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by Bobby Schuller
Today we want to talk about the triumphal entry. We're continuing, actually, a series, "Follow the Rabbi," in which we will come to understand the context of the gospels Matthew, Mark, Luke, and John. We want to understand the culture that people in Jesus' day were living in.
Previously on the Hour of Power
- Follow the Rabbi: Cultivating the Rabbi's Words by Bobby Schuller
Today we're going to continue as we're journeying through lent, we're going to continue talking about what it would have been like to follow Jesus the Rabbi. I know many times when my faith has been weak, I've thought it doesn't seem fair. If I got to be one of the 12, I would have been able to walk with Christ and see all these miracles and experience all these great things, and you know I would have never doubted. I would have trusted him. And yet you look, you see the disciples, many of them they actually did abandon Jesus, all except the Apostle John. And what I remember is that God offers us this scripture in this story, but so often we read the scriptures in the light of western American or whatever country we're in, we read it in our own light. And we do what's called isogeting where we put our own meaning into the text when it doesn't exist. One of the best things we can do is understand the culture and the language and the way that people taught in Jesus' context to really understand the scripture.
- Follow the Rabbi: Rabbi's Dust by Bobby Schuller
Today we're beginning a series called Follow the Rabbi. We're going to take some time over the next few weeks to dig into the perils of Jesus, and use a narrative, even our imagination to remember many of the stories that are told in the gospels so that we can, like the disciples, find ourselves following Jesus and living in his world.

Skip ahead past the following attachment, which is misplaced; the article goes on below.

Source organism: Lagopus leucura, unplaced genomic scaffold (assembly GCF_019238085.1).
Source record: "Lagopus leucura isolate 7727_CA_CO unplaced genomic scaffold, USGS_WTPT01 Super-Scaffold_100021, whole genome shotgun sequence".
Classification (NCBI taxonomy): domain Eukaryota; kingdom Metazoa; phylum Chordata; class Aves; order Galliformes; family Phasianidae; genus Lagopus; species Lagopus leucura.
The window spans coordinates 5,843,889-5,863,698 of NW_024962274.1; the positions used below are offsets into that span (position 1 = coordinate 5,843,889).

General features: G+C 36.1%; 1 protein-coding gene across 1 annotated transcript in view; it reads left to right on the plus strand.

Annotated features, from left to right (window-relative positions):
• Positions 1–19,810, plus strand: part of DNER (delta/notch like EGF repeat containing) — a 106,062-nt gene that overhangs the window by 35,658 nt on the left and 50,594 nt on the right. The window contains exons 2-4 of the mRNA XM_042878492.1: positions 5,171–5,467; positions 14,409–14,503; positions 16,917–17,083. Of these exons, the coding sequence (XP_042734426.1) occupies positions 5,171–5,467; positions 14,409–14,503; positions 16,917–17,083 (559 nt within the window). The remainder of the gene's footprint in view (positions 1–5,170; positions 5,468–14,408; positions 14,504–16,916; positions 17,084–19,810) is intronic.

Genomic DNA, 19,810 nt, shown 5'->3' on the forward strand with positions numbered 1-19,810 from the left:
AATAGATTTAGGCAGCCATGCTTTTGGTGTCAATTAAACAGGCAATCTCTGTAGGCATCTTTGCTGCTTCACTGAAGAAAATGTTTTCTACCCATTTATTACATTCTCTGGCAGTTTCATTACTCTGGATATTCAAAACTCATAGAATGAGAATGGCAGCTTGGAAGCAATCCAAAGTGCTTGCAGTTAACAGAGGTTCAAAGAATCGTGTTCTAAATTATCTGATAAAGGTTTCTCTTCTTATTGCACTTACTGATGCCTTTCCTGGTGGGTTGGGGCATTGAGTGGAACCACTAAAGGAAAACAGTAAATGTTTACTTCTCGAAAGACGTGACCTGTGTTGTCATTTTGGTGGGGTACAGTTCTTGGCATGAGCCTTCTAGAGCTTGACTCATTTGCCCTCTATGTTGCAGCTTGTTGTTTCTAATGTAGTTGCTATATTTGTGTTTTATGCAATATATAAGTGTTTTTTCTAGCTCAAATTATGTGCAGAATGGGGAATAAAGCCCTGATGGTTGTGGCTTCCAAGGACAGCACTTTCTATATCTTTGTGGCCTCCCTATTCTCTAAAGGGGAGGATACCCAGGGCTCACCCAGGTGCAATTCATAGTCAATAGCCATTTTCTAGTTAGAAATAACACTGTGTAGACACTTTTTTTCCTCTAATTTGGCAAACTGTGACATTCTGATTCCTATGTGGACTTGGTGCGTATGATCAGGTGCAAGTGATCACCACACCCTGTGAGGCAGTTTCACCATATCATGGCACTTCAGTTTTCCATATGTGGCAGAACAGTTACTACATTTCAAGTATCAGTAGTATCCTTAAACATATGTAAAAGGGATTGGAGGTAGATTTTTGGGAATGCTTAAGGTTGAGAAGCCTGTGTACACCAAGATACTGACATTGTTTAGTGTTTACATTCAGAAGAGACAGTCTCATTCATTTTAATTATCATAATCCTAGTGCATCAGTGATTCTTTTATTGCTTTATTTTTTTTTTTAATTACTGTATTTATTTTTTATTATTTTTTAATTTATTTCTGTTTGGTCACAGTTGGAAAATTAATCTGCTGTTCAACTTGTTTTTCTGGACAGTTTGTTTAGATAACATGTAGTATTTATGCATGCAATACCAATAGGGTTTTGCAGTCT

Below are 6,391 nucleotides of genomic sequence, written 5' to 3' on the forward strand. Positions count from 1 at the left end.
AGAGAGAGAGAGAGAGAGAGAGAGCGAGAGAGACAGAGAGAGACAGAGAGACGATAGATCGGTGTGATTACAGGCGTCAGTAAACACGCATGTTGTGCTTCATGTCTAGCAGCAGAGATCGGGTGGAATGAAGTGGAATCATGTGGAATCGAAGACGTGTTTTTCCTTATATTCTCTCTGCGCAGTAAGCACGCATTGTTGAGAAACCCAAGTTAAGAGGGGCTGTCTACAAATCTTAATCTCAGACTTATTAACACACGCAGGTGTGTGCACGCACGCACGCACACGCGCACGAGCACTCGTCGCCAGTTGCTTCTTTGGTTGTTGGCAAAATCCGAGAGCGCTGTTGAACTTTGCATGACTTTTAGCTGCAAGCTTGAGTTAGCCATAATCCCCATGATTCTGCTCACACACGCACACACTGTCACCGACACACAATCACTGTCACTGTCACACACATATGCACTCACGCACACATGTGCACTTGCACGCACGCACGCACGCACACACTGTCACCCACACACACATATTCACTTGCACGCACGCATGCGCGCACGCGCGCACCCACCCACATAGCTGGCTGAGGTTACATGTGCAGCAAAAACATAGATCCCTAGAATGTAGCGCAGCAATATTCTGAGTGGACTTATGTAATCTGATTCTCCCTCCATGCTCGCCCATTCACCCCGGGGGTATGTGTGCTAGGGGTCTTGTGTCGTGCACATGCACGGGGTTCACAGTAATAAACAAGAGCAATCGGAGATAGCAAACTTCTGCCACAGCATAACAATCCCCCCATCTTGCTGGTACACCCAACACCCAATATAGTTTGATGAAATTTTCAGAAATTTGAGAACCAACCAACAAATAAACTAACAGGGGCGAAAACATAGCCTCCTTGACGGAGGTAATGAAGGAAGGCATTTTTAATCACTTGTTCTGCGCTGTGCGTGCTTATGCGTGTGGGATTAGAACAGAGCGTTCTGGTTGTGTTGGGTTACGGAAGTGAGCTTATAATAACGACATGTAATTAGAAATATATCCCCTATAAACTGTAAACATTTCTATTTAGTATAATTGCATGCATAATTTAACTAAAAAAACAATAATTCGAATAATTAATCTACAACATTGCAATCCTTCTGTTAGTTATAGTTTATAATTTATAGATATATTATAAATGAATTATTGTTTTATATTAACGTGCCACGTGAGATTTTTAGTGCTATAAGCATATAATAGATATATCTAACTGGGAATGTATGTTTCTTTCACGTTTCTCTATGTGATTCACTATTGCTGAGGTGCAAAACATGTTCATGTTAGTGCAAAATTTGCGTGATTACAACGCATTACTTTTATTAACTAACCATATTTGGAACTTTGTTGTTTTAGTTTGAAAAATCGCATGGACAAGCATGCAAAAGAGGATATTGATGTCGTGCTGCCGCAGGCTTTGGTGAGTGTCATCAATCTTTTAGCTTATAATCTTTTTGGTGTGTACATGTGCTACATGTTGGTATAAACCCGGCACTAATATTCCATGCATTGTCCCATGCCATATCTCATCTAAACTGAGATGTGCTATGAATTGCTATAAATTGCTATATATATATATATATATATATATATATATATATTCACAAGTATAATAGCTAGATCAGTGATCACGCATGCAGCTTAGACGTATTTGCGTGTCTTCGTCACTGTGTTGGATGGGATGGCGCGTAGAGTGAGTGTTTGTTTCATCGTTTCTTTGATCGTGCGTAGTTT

- The Dawn of the Dark Night by Bobby Schuller
Today we're going to be talking about doubt and the suffering that comes along with even doubting God. God hasn't left you. Can we just begin there? God hasn't left you. God never will leave you. The scriptures say even when we are faithless God remains faithful because he cannot deny himself. God's love is so deep, so rich, so indescribable. God's love is the thing that can sustain the heart of every human being, and God's love is not so fickle that when you make mistakes, or when you doubt, or when you go through hard times, that all of a sudden he just picks up and disappears. God is solid, he is faithful, he is trustworthy, and you can depend on God's love.
- Praying with Clenched Fists by Bobby Schuller
So last night I went on a daddy/daughter date with Haven, my daughter. She is five. And we went and saw Disney's "Inside Out." And let me just say, this movie is unreal good. You have to go see it. I recommend it to everyone. I love the story. It's about getting into the mind of a girl and seeing that her whole life is run by five emotions. Each emotion is its own character - Sadness, Anger, Disgust, Fear, and Joy. And Joy runs the ship but these other four emotions help Joy. I think it was such a great story because Fear, Anger, Disgust and Sadness, what you think are bad emotions, are actually good guys. I thought that was what was most creative about the film. These good guys were trying to help Joy, the main character inside the little girl's head, succeed at making the girl have a happy life.